The FBI was advised that a portion of the infamous Steele dossier likely was the product of a Russian disinformation campaign meant to harm U.S. foreign relations, according to previously redacted footnotes from the Department of Justice inspector general’s report on the investigation of Donald Trump’s presidential campaign.
The FBI was informed by a source that former British intelligence officer Christopher Steele, the author of the dossier, had frequent contacts with Russian oligarchs, which raised concerns at the bureau’s Transnational Organized Crime Intelligence Unit, one of the newly declassified footnotes says.
The Department of Justice released the footnotes (pdf) in response to a request by Sens. Ron Johnson (R-Wis.) and Chuck Grassley (R-Iowa).
Steele’s dossier played a crucial role in the FBI’s decision to apply for a Foreign Intelligence Surveillance Act (FISA) warrant to spy on Trump campaign adviser Carter Page. The Hillary Clinton campaign and the Democratic National Committee ultimately funded the dossier.
“In addition to the information in Steele’s Delta file documenting Steele’s frequent contacts with representatives of Russia oligarchs, we identified reporting the Crossfire Hurricane team received from [redacted] indicating the potential for Russia disinformation influencing Steele’s election reporting,” one of the footnotes states.
Crossfire Hurricane was the FBI’s code name for the investigation of the Trump campaign. Key officials on the Crossfire Hurricane team harbored an intense bias against then-presidential candidate Trump, a prior inspector general’s report concluded. Special agent Peter Strzok and FBI attorney Lisa Page exchanged text messages about stopping Trump from becoming president, an insurance policy in the event that he was elected, and the prospect of impeachment around the time the pair joined the special counsel’s Russia investigation.
According to the newly declassified footnote, the bureau received a report in 2017 that assessed Steele’s reporting on Trump’s personal attorney, Michael Cohen, to be part of a Russian disinformation campaign.
“The [redacted] stated that it did not have high confidence in this subset of Steele’s reporting and assessed that the referenced subset was part of a Russian disinformation campaign to denigrate U.S. foreign relations,” the footnote states.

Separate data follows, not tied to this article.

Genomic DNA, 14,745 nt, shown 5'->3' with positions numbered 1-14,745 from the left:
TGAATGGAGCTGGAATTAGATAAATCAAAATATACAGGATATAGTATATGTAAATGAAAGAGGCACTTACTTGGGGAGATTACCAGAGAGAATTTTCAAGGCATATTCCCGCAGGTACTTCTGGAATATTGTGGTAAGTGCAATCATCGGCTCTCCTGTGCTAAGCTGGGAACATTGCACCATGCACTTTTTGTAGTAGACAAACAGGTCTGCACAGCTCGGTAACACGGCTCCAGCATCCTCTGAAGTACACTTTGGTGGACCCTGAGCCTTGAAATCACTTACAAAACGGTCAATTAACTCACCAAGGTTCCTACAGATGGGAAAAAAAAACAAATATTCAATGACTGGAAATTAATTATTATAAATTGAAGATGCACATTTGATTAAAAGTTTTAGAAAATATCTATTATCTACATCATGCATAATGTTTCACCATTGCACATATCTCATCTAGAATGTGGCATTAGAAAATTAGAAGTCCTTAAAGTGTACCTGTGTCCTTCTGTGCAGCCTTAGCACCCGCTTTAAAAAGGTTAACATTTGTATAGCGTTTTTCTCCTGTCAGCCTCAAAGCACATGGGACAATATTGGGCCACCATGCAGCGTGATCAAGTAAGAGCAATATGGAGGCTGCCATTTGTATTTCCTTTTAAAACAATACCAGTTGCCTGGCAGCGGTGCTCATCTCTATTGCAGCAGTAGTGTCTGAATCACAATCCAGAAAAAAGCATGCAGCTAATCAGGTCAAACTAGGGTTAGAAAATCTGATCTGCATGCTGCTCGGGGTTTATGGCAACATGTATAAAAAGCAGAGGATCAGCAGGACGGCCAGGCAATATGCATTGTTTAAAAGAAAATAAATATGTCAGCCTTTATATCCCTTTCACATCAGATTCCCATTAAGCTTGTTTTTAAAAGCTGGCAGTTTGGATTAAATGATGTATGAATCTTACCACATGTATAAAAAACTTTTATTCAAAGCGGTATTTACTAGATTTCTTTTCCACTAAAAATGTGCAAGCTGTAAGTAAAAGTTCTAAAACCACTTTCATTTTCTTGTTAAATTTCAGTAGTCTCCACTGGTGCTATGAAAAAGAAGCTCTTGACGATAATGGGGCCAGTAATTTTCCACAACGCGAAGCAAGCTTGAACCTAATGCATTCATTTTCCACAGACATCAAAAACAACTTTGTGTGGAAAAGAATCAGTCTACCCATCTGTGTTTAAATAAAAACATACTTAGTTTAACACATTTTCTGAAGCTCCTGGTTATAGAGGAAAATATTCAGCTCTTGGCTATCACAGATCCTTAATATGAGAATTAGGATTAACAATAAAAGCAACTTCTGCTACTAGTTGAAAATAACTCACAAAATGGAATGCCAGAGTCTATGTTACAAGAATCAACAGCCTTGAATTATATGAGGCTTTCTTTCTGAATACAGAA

While the FBI received the report cited in the footnote sometime after the bureau secured a FISA warrant to spy on Page, the dates in the footnote are still partly redacted, making it impossible to tell whether the bureau received the report during or after its yearlong surveillance operation, which concluded in October 2017.
Grassley and Johnson expect the footnotes to be further declassified in the next few days, according to a statement.
Steele’s contacts with the lawyer of at least one Russian oligarch, Oleg Deripaska, have already been reported. The footnotes don’t reveal the names of the other oligarchs.
One footnote shows that the FBI failed to thoroughly review Steele’s file before securing a warrant to spy on Page. If the agents had done so, they would have discovered the documented concerns about Steele’s many contacts with the representatives of Russian oligarchs.
Steele’s handling agent “expressed concern that the Crossfire Hurricane team did not access Steele’s file earlier. He said that the team should have ‘turned the file upside down’ looking for information 2 months earlier and that he assumed that some members of the team had thoroughly reviewed the file.”
Another footnote shows that the FBI learned that one of Steele’s sources was linked to the Russian Intelligence Service, and was rumored to be a former Russian intelligence officer.
In a joint statement, Grassley and Johnson said that if the FBI leadership heeded the warnings about the disinformation, “everyone would have been better off.”
“Carter Page’s civil liberties wouldn’t have been shredded, taxpayer dollars wouldn’t have been wasted, the country wouldn’t be as divided, and the FBI’s reputation wouldn’t be in shambles,” the senators said.
“It’s ironic that the Russian collusion narrative was fatally flawed because of Russian disinformation. These footnotes confirm that there was a direct Russian disinformation campaign in 2016, and there were ties between Russian intelligence and a presidential campaign—the Clinton campaign, not Trump’s.”
The revelation from the declassified footnotes are another black eye for the FBI, which is already undergoing wide-ranging reforms in response to the findings of the Page FISA inquiry by the DOJ’s inspector general (IG). The watchdog’s report detailed 17 serious errors and omissions in the Page FISA applications.
The Foreign Intelligence Surveillance Court issued a rare public reprimand to the FBI in response to the IG report and ordered the bureau to document why its FISA applications should ever be trusted again. The bureau embarked on a list of reforms in response, but was castigated again when the IG found issues with 29 out of 29 FISA applications reviewed in a follow-up audit.
The Crossfire Hurricane investigation evolved into the special counsel probe by Robert Mueller, who found no evidence to establish that Trump, or anyone on his campaign, colluded with Russia.
“For years, the public was fed a healthy diet of leaks, innuendo, and false information to imply that President Trump and his campaign were part of a Russian conspiracy to spread disinformation,” Grassley and Johnson said in a statement.
“The FBI’s blind pursuit of the investigation, despite exculpatory and contradictory information, only legitimized the narrative. The mounting evidence undercutting this narrative should have stopped the investigation early in its tracks. Instead, it took several years and millions in taxpayer dollars to conclude that the allegations were baseless.”